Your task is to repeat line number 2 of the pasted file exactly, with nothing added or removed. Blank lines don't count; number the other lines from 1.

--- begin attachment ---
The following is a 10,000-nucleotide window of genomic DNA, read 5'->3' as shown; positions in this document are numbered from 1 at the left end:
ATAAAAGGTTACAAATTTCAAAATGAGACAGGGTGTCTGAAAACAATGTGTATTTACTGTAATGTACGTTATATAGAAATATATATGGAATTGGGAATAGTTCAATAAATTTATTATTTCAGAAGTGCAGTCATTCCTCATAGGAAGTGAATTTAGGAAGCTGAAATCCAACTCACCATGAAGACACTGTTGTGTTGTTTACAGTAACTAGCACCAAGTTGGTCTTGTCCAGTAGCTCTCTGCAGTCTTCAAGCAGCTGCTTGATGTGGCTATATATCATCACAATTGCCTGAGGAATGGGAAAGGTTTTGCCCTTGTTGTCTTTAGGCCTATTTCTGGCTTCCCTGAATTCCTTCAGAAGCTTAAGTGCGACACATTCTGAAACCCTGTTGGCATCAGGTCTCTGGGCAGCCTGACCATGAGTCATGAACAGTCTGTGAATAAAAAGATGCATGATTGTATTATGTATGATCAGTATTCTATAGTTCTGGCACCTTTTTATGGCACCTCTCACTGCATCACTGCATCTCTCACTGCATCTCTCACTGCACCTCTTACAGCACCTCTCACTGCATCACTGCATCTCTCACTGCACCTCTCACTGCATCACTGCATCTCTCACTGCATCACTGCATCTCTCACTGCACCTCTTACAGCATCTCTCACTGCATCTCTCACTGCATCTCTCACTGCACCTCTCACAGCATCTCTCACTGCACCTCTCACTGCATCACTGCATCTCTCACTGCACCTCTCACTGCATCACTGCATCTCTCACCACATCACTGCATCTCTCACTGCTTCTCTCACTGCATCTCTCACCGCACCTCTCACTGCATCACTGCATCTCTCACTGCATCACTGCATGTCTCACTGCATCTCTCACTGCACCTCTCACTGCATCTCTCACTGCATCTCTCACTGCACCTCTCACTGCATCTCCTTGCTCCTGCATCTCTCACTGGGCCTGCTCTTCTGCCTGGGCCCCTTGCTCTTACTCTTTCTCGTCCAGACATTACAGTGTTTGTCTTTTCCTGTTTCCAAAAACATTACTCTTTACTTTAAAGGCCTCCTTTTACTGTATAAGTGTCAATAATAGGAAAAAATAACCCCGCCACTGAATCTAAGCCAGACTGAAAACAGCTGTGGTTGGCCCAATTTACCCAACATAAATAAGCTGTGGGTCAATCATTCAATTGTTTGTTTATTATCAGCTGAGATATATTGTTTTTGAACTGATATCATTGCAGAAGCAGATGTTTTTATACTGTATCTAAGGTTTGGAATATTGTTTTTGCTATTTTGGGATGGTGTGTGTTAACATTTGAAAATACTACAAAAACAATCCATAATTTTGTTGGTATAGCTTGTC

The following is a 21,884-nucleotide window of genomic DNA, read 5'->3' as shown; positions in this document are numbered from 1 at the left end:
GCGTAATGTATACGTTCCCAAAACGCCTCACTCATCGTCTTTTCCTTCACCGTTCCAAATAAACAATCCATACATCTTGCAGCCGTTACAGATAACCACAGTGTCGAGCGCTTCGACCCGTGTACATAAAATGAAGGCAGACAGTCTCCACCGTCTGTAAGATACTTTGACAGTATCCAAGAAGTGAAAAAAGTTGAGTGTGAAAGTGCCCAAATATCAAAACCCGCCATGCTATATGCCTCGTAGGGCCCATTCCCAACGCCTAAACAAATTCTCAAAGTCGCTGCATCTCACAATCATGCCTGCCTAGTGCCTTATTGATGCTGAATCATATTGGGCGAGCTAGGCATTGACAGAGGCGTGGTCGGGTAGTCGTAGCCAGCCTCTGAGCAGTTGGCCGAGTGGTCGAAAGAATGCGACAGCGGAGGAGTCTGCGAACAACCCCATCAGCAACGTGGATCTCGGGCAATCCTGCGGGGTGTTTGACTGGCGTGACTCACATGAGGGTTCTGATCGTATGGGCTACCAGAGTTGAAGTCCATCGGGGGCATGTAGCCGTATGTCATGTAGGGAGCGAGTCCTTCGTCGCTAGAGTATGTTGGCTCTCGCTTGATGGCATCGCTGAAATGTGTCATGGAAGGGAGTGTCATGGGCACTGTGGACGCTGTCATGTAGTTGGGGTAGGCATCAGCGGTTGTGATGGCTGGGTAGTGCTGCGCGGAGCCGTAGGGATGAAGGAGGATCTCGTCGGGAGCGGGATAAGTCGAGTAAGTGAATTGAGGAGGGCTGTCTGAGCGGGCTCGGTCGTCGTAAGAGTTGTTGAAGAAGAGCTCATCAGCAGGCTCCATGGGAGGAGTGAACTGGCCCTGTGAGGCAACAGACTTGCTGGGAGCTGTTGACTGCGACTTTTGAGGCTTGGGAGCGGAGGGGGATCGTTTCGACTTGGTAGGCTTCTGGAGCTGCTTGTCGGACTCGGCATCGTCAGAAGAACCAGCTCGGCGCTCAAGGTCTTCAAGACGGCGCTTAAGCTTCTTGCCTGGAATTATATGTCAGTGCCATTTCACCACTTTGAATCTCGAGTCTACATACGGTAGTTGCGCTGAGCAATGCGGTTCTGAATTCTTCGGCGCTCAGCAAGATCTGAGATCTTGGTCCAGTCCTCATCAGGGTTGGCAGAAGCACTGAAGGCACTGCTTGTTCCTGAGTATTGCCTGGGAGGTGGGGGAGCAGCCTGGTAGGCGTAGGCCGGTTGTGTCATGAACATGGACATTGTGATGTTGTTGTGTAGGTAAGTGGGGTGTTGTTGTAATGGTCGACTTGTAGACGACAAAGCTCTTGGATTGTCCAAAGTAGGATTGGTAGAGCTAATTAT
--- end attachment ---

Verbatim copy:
ATAAAAGGTTACAAATTTCAAAATGAGACAGGGTGTCTGAAAACAATGTGTATTTACTGTAATGTACGTTATATAGAAATATATATGGAATTGGGAATAGTTCAATAAATTTATTATTTCAGAAGTGCAGTCATTCCTCATAGGAAGTGAATTTAGGAAGCTGAAATCCAACTCACCATGAAGACACTGTTGTGTTGTTTACAGTAACTAGCACCAAGTTGGTCTTGTCCAGTAGCTCTCTGCAGTCTTCAAGCAGCTGCTTGATGTGGCTATATATCATCACAATTGCCTGAGGAATGGGAAAGGTTTTGCCCTTGTTGTCTTTAGGCCTATTTCTGGCTTCCCTGAATTCCTTCAGAAGCTTAAGTGCGACACATTCTGAAACCCTGTTGGCATCAGGTCTCTGGGCAGCCTGACCATGAGTCATGAACAGTCTGTGAATAAAAAGATGCATGATTGTATTATGTATGATCAGTATTCTATAGTTCTGGCACCTTTTTATGGCACCTCTCACTGCATCACTGCATCTCTCACTGCATCTCTCACTGCACCTCTTACAGCACCTCTCACTGCATCACTGCATCTCTCACTGCACCTCTCACTGCATCACTGCATCTCTCACTGCATCACTGCATCTCTCACTGCACCTCTTACAGCATCTCTCACTGCATCTCTCACTGCATCTCTCACTGCACCTCTCACAGCATCTCTCACTGCACCTCTCACTGCATCACTGCATCTCTCACTGCACCTCTCACTGCATCACTGCATCTCTCACCACATCACTGCATCTCTCACTGCTTCTCTCACTGCATCTCTCACCGCACCTCTCACTGCATCACTGCATCTCTCACTGCATCACTGCATGTCTCACTGCATCTCTCACTGCACCTCTCACTGCATCTCTCACTGCATCTCTCACTGCACCTCTCACTGCATCTCCTTGCTCCTGCATCTCTCACTGGGCCTGCTCTTCTGCCTGGGCCCCTTGCTCTTACTCTTTCTCGTCCAGACATTACAGTGTTTGTCTTTTCCTGTTTCCAAAAACATTACTCTTTACTTTAAAGGCCTCCTTTTACTGTATAAGTGTCAATAATAGGAAAAAATAACCCCGCCACTGAATCTAAGCCAGACTGAAAACAGCTGTGGTTGGCCCAATTTACCCAACATAAATAAGCTGTGGGTCAATCATTCAATTGTTTGTTTATTATCAGCTGAGATATATTGTTTTTGAACTGATATCATTGCAGAAGCAGATGTTTTTATACTGTATCTAAGGTTTGGAATATTGTTTTTGCTATTTTGGGATGGTGTGTGTTAACATTTGAAAATACTACAAAAACAATCCATAATTTTGTTGGTATAGCTTGTC